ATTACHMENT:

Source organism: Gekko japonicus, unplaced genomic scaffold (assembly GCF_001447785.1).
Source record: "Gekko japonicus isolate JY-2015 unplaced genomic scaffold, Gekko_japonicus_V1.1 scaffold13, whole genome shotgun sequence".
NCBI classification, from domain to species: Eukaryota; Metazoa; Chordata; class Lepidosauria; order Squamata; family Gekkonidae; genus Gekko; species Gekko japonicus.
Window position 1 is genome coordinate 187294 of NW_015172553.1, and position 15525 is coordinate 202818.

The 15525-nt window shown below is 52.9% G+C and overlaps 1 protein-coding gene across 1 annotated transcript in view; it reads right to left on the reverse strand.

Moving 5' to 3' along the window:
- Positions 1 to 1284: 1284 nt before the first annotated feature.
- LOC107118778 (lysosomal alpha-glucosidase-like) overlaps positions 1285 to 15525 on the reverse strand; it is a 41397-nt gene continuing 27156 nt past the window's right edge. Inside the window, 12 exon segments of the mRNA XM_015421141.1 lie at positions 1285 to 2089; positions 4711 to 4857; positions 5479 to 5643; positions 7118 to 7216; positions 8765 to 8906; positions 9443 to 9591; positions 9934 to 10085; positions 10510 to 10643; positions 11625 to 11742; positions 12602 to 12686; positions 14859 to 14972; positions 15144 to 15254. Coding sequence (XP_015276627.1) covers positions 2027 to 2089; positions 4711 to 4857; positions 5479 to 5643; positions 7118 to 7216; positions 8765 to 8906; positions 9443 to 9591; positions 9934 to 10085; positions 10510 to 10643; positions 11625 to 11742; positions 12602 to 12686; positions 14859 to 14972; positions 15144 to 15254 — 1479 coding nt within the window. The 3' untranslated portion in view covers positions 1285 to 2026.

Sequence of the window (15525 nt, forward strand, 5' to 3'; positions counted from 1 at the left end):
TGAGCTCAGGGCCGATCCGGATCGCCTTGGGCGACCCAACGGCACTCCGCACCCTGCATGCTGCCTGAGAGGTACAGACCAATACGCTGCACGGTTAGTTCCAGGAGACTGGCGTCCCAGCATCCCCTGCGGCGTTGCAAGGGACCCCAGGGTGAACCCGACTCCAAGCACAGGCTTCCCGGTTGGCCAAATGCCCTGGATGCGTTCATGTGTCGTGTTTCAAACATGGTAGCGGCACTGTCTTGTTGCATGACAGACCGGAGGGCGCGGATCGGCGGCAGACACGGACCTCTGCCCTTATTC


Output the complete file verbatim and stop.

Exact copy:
Source organism: Gekko japonicus, unplaced genomic scaffold (assembly GCF_001447785.1).
Source record: "Gekko japonicus isolate JY-2015 unplaced genomic scaffold, Gekko_japonicus_V1.1 scaffold13, whole genome shotgun sequence".
NCBI classification, from domain to species: Eukaryota; Metazoa; Chordata; class Lepidosauria; order Squamata; family Gekkonidae; genus Gekko; species Gekko japonicus.
Window position 1 is genome coordinate 187294 of NW_015172553.1, and position 15525 is coordinate 202818.

The 15525-nt window shown below is 52.9% G+C and overlaps 1 protein-coding gene across 1 annotated transcript in view; it reads right to left on the reverse strand.

Moving 5' to 3' along the window:
- Positions 1 to 1284: 1284 nt before the first annotated feature.
- LOC107118778 (lysosomal alpha-glucosidase-like) overlaps positions 1285 to 15525 on the reverse strand; it is a 41397-nt gene continuing 27156 nt past the window's right edge. Inside the window, 12 exon segments of the mRNA XM_015421141.1 lie at positions 1285 to 2089; positions 4711 to 4857; positions 5479 to 5643; positions 7118 to 7216; positions 8765 to 8906; positions 9443 to 9591; positions 9934 to 10085; positions 10510 to 10643; positions 11625 to 11742; positions 12602 to 12686; positions 14859 to 14972; positions 15144 to 15254. Coding sequence (XP_015276627.1) covers positions 2027 to 2089; positions 4711 to 4857; positions 5479 to 5643; positions 7118 to 7216; positions 8765 to 8906; positions 9443 to 9591; positions 9934 to 10085; positions 10510 to 10643; positions 11625 to 11742; positions 12602 to 12686; positions 14859 to 14972; positions 15144 to 15254 — 1479 coding nt within the window. The 3' untranslated portion in view covers positions 1285 to 2026.

Sequence of the window (15525 nt, forward strand, 5' to 3'; positions counted from 1 at the left end):
TGAGCTCAGGGCCGATCCGGATCGCCTTGGGCGACCCAACGGCACTCCGCACCCTGCATGCTGCCTGAGAGGTACAGACCAATACGCTGCACGGTTAGTTCCAGGAGACTGGCGTCCCAGCATCCCCTGCGGCGTTGCAAGGGACCCCAGGGTGAACCCGACTCCAAGCACAGGCTTCCCGGTTGGCCAAATGCCCTGGATGCGTTCATGTGTCGTGTTTCAAACATGGTAGCGGCACTGTCTTGTTGCATGACAGACCGGAGGGCGCGGATCGGCGGCAGACACGGACCTCTGCCCTTATTC